# In Raw Numpy: t-SNE

This is the first post in the *In Raw Numpy* series. This series is an attempt to provide readers (and myself) with an understanding of some of the most frequently-used machine learning methods by going through the math and intuition, and implementing it using just python and numpy.

You can find the full code accompanying this post here.

## Dimensionality reduction

t-SNE is an algorithm that lets us to do *dimensionality reduction*. This means we can take some data that lives in a high-dimensional space (such as images, which usually consist of thousands of pixels), and visualise it in a lower-dimensional space. This is desirable, as humans are much better at understanding data when it is presented in a two- or three-dimensional space.

Take MNIST for example, a classic dataset of images of handwritten digits from 0 to 9. MNIST images are 28x28 pixels, meaning they live in 784-dimensional space. With t-SNE, we can reduce this to just two dimensions, and get a picture like this:

*MNIST images visualised in two dimesnions using t-SNE. Colours indicate the digit of each image. (via)*

From here on, this article is focused on the implementation of t-SNE. If you want to understand more about dimensionality reduction in general, I recommend this great blog post from Chris Olah. If you’re interested in learning how to use t-SNE effectively, then definitely check this out.

## Before t-SNE: SNE

*t-distributed Stochastic Neighbor Embedding*, or t-SNE, was developed by Geoffrey Hinton and Laurens van der Maaten. Their paper introducing t-SNE is very clear and easy to follow, and I more or less follow it in this post.

As suggested by the acronym, most of t-SNE is SNE, or the *Stochastic Neighbor Embedding* algorithm. We cover this first.

### SNE: setup and overall goal

We have a dataset \(\mathbf{X}\), consisting of \(N\) data points. Each data point \(x_i\) has \(D\) dimensions. We wish to reduce this to \(d\) dimensions. Throughout this post we assume without loss of generality that \(d=2\).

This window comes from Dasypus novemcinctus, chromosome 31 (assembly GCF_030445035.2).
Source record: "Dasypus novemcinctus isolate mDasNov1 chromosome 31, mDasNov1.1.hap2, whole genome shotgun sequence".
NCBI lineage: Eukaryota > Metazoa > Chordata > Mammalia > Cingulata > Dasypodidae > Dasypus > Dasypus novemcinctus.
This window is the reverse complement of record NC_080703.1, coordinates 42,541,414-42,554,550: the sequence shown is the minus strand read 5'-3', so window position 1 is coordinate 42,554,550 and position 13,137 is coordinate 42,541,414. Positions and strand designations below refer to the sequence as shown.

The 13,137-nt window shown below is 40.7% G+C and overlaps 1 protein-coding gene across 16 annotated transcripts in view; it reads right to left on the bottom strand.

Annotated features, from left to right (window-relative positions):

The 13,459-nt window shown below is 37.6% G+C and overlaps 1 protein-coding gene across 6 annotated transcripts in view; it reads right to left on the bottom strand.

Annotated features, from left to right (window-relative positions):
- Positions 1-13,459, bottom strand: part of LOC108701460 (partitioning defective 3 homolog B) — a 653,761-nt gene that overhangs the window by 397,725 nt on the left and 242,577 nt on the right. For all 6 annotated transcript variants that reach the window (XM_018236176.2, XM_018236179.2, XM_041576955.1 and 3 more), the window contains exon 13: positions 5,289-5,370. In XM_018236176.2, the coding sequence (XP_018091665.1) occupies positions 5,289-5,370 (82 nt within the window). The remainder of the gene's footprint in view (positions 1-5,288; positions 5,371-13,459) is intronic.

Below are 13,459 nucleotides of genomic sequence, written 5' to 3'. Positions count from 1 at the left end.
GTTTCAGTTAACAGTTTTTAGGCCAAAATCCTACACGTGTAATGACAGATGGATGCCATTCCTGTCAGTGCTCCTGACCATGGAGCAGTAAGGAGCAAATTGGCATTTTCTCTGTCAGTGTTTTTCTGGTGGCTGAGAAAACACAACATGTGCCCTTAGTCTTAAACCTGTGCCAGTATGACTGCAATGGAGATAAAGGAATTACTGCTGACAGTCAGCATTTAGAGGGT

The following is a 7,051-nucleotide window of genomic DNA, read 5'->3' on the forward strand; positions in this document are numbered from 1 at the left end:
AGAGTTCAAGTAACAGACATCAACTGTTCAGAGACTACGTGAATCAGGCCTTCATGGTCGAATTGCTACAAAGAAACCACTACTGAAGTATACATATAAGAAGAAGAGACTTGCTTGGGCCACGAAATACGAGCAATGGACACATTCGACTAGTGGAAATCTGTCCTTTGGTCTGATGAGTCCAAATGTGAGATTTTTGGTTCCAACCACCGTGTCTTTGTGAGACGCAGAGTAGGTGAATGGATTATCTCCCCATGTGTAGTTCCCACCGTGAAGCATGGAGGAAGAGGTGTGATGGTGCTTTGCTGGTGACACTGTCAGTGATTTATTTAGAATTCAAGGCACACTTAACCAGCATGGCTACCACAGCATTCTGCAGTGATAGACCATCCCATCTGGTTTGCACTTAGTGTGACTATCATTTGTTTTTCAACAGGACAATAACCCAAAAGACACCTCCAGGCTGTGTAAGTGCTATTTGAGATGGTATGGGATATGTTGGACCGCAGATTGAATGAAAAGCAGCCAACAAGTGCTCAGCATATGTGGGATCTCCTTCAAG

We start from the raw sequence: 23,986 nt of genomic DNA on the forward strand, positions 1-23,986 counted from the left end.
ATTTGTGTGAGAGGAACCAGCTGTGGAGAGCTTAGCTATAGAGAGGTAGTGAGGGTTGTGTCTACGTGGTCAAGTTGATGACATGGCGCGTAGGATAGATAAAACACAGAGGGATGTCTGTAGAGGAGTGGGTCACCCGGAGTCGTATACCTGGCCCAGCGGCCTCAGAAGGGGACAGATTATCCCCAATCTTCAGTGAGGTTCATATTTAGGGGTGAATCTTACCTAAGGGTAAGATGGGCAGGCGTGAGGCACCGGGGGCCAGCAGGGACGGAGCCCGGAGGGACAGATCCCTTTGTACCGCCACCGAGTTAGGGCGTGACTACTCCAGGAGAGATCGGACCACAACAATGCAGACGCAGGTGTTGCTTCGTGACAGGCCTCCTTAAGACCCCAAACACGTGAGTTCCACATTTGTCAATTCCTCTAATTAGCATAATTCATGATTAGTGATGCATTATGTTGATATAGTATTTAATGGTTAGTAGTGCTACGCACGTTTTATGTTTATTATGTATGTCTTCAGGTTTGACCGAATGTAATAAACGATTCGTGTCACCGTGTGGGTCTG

SNE works by converting the euclidean distance between data points to conditional probabilities that represent similarities:

Essentially this is saying that the probability of point \(x_j\) being a neighbour of point \(x_i\) is proportional to the distance between these two points (we’ll see where the \(\sigma_i\)’s come from a bit later).

One thing to note here is that we set \( p_{i|i} = 0 \) for all \(i\), as we are not interested in how much of a neighbour each point is with itself.

Let’s introduce matrix \(\mathbf{Y}\).

\(\mathbf{Y}\) is an \(N\)x\(2\) matrix that is our 2D representation of \(\mathbf{X}\).

Based on \(\mathbf{Y}\) we can construct distribution \(q\) as per our construction of \(p\) (but without the \(\sigma\)’s):

Our overall goal is to pick the points in \(\mathbf{Y}\) such that this resulting conditional probability distribution \(q\) is similar to \(p\). This is achieved by minimising a cost: the KL-divergence between these two distributions. This is defined as follows:

We want to minimise this cost. Since we’re going to use gradient descent, we’re only really interested in its gradient with respect to our 2D representation \(\mathbf{Y}\). But more on that later.

### Euclidean distances matrix in numpy

Let’s code something. Both the formulas for \(p_{j|i}\) and \(q_{j|i}\) require the negative squared euclidean distance (this part: \(- || x_i - x_j || ^2 \)) between all pairs of points in a matrix.

In numpy we can implement this as:

This function uses a bit of linear algebra magic for efficiency, but it returns an \(N\)x\(N\) matrix whose \((i,j)\)’th entry is the negative squared euclidean disance between inputs points \(x_i\) and \(x_j\).

As someone who uses neural networks a lot, when I see \( \exp(\cdot) \big / \sum \exp(\cdot) \) like in \((1)\), I think softmax. Here is the softmax function we will use:

Note that we have taken care of the need for \( p_{i|i} = 0 \) by replacing the diagonal entries of the exponentiated negative distances matrix with zeros (using `np.fill_diagonal`

).

Putting these two functions together we can make a function that gives us a matrix \(P\), whose \((i,j)\)’th entry is \( p_{j|i} \) as defined in \((1)\):

### Perplexed?

In the previous code snippet, the `sigmas`

argument should be an \(N\)-length vector containing each of the \(\sigma_i\)’s. How do we get these \(\sigma_i\)’s? This is where **perplexity** comes into SNE. The perplexity of any of the rows of the conditional probabilities matrix \(P\) is defined as: